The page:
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For reference I'm working on a 1986 Corvette at about 5,000 feet above sea level (I'm in Colorado). The outside temperature is about 80 degrees, and humidity is relatively low.

The old R12 system had supposedly sprung a leak and the system had emptied, so I decided to convert it over to R-134. I flushed the evaporator, condenser, and all of the hoses separately, and installed a new compressor and orifice tube that came with the conversion kit I ordered. I also replaced a couple of the O-rings that were warped on the hoses. I now have everything hooked back up with the new R-134 valves on and a new accumulator in place, and am in the process of pulling a vacuum on the system before I recharge it.

The vacuum only gets down to about -21 in/Hg, and won't go any further even though I let it run for at least 2 hours. The thing is, when I close the valves on the gauge the vacuum will hold in the system at that point when I let it sit for an hour and a half, which leads me to believe there aren't any major leaks in the system.

What are some possible reasons the vacuum wouldn't pull close to -30 in/HG like it should, and is absolutely necessary the vacuum gets this low to remove all the moisture?

  • Welcome. My next move would to test my pump. Do you usually see -29 in/hg at that elevation. We get that low here but we are at about 50 ft above sea level. – Fred Wilson Jun 9 '16 at 18:03
  • Check the pump first, I have the Robinson type and it "uses" oil for some reason, and it won't pull fully. You should be able to pull lower than that even with small leaks. The "leak" question is after you shut the valve and it still shows the same vacuum 30 minutes later. I suspect the pump. – SteveRacer Jun 9 '16 at 22:22
  • I am at 6000ft and can only get down to -22. I'm using a vacuum pump and gauge manifold set that I bought at harbor freight. Not sure if they are accurate but the AC worked fine afterwards. – Don Aug 23 '19 at 1:02
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I don't know the devices used for this job, but due to the negative sign, the pressure seems to be relative, i.e. difference to ambient pressure. (When the device is disconnected and doesn't run, the gauge should show a pressure of zero, too)

The absolute air pressure at altitude is shown in this plot:

enter image description here

(Sorry for the odd values, but I'm used to SI units...)

30inHg is the absolute air pressure at sealevel at standard conditions.
At your altitude, the absolute pressure is 25inHg.
(Sanity check: Denver Airport (1656m) currently has 832hPa, which fits really good into the curve.)

So you can't pull 30inHg, since then you would have a negative amount of gas molecules inside the system. The highest value you can get is 25inHg.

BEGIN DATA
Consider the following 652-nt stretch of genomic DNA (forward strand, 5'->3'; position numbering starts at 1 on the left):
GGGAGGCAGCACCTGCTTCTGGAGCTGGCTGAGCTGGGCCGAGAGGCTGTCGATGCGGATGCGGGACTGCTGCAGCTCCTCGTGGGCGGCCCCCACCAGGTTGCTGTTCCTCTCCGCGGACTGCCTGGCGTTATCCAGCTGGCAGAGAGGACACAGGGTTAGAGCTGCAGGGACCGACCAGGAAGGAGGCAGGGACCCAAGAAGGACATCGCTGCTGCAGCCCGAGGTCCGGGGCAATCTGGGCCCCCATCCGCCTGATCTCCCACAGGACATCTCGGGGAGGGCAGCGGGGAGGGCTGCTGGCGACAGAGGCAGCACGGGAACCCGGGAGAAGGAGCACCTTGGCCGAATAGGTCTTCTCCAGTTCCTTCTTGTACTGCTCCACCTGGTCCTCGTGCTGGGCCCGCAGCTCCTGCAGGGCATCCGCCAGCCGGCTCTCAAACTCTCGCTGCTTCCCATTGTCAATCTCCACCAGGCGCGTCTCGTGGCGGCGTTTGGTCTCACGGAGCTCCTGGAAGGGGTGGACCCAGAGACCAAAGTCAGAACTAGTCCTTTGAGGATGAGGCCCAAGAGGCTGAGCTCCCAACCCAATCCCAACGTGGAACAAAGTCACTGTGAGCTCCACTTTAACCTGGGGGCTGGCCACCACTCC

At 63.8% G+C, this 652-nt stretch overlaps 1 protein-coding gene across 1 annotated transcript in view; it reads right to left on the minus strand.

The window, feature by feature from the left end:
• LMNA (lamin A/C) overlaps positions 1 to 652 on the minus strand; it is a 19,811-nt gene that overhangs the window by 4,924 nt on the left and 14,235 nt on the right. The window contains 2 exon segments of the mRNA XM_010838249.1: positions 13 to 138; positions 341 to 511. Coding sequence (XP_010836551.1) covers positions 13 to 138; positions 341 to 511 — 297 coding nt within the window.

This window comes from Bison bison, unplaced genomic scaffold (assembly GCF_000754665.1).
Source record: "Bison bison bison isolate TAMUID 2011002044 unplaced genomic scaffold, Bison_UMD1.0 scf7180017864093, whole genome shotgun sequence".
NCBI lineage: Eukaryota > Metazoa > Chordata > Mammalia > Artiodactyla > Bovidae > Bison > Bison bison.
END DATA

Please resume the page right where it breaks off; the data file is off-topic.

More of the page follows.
You get 21inHg which corresponds to an altitude of about 11,000ft, so this can't be explained by you being at not exactly 5,000ft.

Since the system holds the vacuum, I'd say there's a problem with the device. Either the pump itself or the pipes between pump and valve has a small leak. The pump may be defect, or the oil also used as sealant is low, old or contaminated. (Though it looks and sometimes smells like motor oil, it isn't, and using the wrong oil can heavily affect the performance)

Creating a vacuum is not only done to remove water (seriously, how much water could be in there, plus there's a dry cartridge), it's more because it's important to have no other gases except the R-134 inside system.
From that point of view, if you can't create a good vacuum, it may be possible to flush the system by adding a little R-134 and removing it again a few times.

(I really wonder why the pressure is measured relative to ambient pressure, since this leads to exactly the problem occurring here, too: Not knowing what max. value should be achieved at your location...)


Edit: Since people seems to have interest in this graph, here's the formula you can use for excel etc.:

Pressure = 1013hPa * exp (- altitude / 8400m)

1013hPa is the normalized air pressure at sea level in hecto-pascal. You can replace it by 760 Torr, 1.013bar, 14.7psi, 29.9inHg or whatever the pressure is in your favorite unit.

8400m is a constant in meters, you can replace it by 27559ft or whatever to match your unit of altitude.

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  • The pump I used I rented from Autozone, and it looked to be unused as it was still in its original plastic. Unfortunately no other auto stores near me rent out these vacuum pumps, and I don't really want to shell out and buy one, so I can't really try for a different pump. However I did flush any gas left in the system by adding and removing refrigerant. The only issue now is the new compressor I received turned out to be defective. – Andre Nagel Jun 12 '16 at 1:44
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Probably a small leak at a hose fitting or something similar. I think the easiest way to check would be to fill with nitrogen and check for leaks with soapy water sprayed on all joints and connections.

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